A great deal of Alabama's economic growth since the 1990s has been due to the state's expanding automotive manufacturing industry. Located in the state are Honda Manufacturing of Alabama, Hyundai Motor Manufacturing Alabama, Mercedes-Benz U.S. International, and Toyota Motor Manufacturing Alabama, as well as their various suppliers. Since 1993, the automobile industry has generated more than 67,800 new jobs in the state. Alabama currently ranks 4th in the nation for vehicle exports.[14]

Automakers accounted for approximately a third of the industrial expansion in the state in 2012.[15] The eight models produced at the state's auto factories totaled combined sales of 74,335 vehicles for 2012. The strongest model sales during this period were the Hyundai Elantra compact car, the Mercedes-Benz GL-Class sport utility vehicle and the Honda Ridgeline sport utility truck.[16]

Airbus Mobile Engineering Center at the Brookley Aeroplex in Mobile

Steel producers Outokumpu, Nucor, SSAB, ThyssenKrupp, and U.S. Steel have facilities in Alabama and employ over 10,000 people. In May 2007, German steelmaker ThyssenKrupp selected Calvert in Mobile County for a 4.65 billion combined stainless and carbon steel processing facility.[17] ThyssenKrupp's stainless steel division, Inoxum, including the stainless portion of the Calvert plant, was sold to Finnish stainless steel company Outokumpu in 2012.[18] The remaining portion of the ThyssenKrupp plant had final bids submitted by ArcelorMittal and Nippon Steel for $1.6 billion in March 2013. Companhia Siderúrgica Nacional submitted a combined bid for the mill at Calvert, plus a majority stake in the ThyssenKrupp mill in Brazil, for $3.8 billion.[19] In July 2013, the plant was sold to ArcelorMittal and Nippon Steel.[20]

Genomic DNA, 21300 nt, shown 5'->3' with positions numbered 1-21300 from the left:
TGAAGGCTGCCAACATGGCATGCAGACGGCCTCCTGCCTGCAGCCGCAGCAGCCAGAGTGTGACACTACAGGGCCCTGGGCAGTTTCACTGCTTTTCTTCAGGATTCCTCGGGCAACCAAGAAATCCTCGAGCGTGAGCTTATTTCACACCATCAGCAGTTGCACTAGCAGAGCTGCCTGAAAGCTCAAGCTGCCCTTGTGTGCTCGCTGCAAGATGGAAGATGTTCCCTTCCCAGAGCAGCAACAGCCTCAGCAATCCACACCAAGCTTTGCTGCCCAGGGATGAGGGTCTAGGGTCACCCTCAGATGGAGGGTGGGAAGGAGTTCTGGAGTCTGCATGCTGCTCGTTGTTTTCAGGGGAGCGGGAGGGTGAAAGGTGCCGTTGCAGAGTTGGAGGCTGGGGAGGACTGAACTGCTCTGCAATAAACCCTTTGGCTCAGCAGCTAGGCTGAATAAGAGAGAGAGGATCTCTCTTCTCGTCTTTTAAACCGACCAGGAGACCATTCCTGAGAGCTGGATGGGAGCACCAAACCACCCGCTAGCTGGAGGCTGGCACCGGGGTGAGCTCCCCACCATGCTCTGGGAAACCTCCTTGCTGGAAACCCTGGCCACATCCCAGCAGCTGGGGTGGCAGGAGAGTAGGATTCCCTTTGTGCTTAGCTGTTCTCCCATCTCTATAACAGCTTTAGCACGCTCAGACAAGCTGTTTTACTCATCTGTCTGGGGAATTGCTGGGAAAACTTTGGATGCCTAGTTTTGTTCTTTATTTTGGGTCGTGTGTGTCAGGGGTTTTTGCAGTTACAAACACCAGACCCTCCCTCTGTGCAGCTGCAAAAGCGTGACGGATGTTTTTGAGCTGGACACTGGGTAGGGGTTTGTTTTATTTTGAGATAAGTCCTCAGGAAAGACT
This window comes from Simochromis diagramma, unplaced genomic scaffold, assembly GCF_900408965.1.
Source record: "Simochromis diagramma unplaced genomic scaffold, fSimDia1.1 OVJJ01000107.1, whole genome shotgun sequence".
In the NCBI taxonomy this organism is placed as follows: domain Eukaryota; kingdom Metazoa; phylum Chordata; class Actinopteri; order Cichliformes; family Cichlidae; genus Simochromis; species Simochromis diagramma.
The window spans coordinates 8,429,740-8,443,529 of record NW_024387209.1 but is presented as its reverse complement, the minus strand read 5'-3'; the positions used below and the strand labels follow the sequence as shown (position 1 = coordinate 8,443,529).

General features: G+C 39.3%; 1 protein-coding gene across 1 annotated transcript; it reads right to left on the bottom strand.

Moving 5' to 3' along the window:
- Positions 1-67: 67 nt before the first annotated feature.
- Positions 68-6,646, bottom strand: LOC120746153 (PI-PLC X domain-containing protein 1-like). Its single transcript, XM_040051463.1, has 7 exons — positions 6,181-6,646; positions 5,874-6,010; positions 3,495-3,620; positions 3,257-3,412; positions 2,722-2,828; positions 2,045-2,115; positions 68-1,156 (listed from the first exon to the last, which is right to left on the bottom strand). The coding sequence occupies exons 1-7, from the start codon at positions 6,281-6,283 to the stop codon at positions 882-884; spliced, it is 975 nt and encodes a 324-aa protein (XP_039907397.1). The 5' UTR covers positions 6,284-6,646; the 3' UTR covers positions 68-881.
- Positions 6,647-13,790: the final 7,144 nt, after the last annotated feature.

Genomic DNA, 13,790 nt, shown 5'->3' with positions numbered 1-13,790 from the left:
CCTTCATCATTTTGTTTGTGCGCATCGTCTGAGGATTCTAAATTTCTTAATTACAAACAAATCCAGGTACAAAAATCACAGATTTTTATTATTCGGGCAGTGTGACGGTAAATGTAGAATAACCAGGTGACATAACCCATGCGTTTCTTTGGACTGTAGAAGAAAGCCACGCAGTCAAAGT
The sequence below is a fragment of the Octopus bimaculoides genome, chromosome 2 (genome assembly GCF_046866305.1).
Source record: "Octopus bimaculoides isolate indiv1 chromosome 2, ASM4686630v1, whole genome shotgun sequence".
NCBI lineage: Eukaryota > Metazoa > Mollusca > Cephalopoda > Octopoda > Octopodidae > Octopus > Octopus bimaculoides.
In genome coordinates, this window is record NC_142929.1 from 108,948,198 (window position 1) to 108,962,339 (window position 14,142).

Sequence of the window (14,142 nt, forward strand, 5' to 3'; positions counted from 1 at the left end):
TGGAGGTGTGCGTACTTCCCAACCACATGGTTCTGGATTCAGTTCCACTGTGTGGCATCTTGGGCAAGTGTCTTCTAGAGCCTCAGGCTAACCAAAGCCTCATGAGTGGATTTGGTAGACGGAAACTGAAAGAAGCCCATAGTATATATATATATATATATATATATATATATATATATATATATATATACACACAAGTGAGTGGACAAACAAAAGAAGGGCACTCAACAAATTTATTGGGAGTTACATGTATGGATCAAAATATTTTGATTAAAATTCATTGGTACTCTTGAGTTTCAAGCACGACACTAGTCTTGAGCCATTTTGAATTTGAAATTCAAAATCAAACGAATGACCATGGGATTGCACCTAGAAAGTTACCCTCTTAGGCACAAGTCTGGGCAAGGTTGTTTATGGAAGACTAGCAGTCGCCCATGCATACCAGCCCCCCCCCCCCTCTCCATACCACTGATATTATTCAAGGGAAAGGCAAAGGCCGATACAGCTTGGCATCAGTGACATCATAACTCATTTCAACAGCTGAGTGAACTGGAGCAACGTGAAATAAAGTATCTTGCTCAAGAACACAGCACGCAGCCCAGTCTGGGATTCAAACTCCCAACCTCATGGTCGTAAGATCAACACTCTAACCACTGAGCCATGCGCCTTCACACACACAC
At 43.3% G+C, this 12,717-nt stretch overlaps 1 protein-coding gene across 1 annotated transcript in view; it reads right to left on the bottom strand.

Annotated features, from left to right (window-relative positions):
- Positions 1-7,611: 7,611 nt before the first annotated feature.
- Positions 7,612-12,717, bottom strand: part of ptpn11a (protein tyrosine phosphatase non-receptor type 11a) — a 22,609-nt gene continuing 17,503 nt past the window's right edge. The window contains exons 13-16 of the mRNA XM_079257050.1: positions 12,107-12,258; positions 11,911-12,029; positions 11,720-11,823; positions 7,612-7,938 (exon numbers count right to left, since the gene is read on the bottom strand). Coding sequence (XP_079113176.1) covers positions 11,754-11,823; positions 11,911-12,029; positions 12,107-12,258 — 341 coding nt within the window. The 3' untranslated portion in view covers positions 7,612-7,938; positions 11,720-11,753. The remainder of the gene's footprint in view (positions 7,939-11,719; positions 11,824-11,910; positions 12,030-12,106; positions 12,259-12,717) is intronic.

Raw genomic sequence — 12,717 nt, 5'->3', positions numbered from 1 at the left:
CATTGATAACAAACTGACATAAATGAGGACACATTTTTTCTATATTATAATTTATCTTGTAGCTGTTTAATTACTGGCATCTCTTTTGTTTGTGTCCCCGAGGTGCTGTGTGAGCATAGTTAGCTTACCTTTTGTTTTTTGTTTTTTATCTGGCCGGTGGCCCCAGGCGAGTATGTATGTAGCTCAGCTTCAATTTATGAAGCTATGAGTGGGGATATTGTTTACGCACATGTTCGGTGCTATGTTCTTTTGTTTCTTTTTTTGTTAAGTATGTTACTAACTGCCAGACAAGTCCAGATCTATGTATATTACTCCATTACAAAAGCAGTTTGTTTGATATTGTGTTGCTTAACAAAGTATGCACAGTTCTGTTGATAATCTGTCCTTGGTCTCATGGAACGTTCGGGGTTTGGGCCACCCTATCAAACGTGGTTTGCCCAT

The Hunt Refining Company, a subsidiary of Hunt Consolidated, Inc., is based in Tuscaloosa and operates a refinery there. The company also operates terminals in Mobile, Melvin, and Moundville.[21] JVC America, Inc. operates an optical disc replication and packaging plant in Tuscaloosa.[22]

The Goodyear Tire and Rubber Company operates a large plant in Gadsden that employs about 1,400 people. It has been in operation since 1929.

Construction of an Airbus A320 family aircraft assembly plant in Mobile was formally announced by Airbus CEO Fabrice Brégier from the Mobile Convention Center on July 2, 2012. The plans include a $600 million factory at the Brookley Aeroplex for the assembly of the A319, A320 and A321 aircraft. Construction began in 2013, with plans for it to become operable by 2015[needs update] and produce up to 50 aircraft per year by 2017.[23][24] The assembly plant is the company's first factory to be built within the United States.[25] It was announced on February 1, 2013, that Airbus had hired Alabama-based Hoar Construction to oversee construction of the facility.[26]